My mother passed away was she was only 60 (I was 31) and this December, I lost my father who was 84 years old. Although my Dad suffered from Alzheimer’s disease, he would never forget to tell you how proud he was of you and how much he loved you.  He would always ask what he could do for you even when he was bedridden.  At his memorial, my sister-in-law said the most difficult thing about losing your parents is that you lose your #1 cheerleaders.

My dad was my #1 Cheerleader. He would always say that God made you strong enough and tough enough to handle anything.  I was blessed to have two extraordinary parents who always thought that I was beautiful, smart and well-equipped regardless of the circumstances. They loved and supported me unconditionally, and I am keenly aware that this is a gift that many do not receive.

So, what do you do if you do not have parents or a loved one to provide this unconditional support and encouragement?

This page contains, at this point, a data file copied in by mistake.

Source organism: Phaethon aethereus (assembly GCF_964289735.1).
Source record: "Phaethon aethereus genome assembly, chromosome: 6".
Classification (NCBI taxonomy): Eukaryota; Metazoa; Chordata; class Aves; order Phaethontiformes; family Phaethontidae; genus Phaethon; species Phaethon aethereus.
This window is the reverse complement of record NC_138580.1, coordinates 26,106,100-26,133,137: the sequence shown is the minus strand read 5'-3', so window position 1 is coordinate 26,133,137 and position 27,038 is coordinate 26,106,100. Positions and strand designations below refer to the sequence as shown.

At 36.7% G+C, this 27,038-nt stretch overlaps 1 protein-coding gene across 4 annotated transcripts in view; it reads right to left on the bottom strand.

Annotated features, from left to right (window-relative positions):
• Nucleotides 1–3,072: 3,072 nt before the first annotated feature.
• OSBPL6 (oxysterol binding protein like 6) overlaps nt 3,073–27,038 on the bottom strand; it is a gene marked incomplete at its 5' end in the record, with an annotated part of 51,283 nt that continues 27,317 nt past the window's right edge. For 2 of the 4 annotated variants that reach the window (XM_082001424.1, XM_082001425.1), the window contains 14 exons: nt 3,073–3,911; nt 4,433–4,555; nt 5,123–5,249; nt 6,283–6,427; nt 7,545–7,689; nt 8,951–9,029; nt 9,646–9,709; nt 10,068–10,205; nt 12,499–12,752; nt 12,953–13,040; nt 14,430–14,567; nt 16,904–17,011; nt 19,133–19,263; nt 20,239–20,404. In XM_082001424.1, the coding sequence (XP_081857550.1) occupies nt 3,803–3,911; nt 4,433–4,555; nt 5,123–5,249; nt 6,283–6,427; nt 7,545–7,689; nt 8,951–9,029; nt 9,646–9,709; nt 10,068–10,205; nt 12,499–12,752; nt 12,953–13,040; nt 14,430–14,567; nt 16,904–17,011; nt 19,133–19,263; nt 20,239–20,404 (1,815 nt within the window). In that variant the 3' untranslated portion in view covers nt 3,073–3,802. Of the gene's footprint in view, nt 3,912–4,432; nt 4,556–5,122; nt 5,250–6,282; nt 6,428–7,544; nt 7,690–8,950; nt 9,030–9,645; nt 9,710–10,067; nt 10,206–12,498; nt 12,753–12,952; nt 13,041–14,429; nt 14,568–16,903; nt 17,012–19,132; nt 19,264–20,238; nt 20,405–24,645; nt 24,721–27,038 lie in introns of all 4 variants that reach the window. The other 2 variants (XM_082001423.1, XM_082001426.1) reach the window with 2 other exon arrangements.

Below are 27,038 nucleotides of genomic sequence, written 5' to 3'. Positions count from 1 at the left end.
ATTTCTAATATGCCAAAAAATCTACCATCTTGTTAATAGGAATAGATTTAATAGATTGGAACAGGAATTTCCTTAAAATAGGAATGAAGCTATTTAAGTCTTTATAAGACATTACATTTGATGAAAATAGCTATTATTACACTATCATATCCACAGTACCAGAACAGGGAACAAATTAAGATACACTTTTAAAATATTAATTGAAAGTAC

Become your own cheerleader!  Fill your mind with positive things and encourage yourself when you are trying something new, doing daily tasks or tackling a difficult situation.

Personally, I even give myself real high fives.  I say “great job Jules” and slap my palms together high in the air.  You are always with yourself, so encouragement and affirmation are also always with you if you choose.

As you begin this new year, consider becoming your own biggest cheerleader.  Also, thank those who cheer you on each day.


Julie Davis-Colan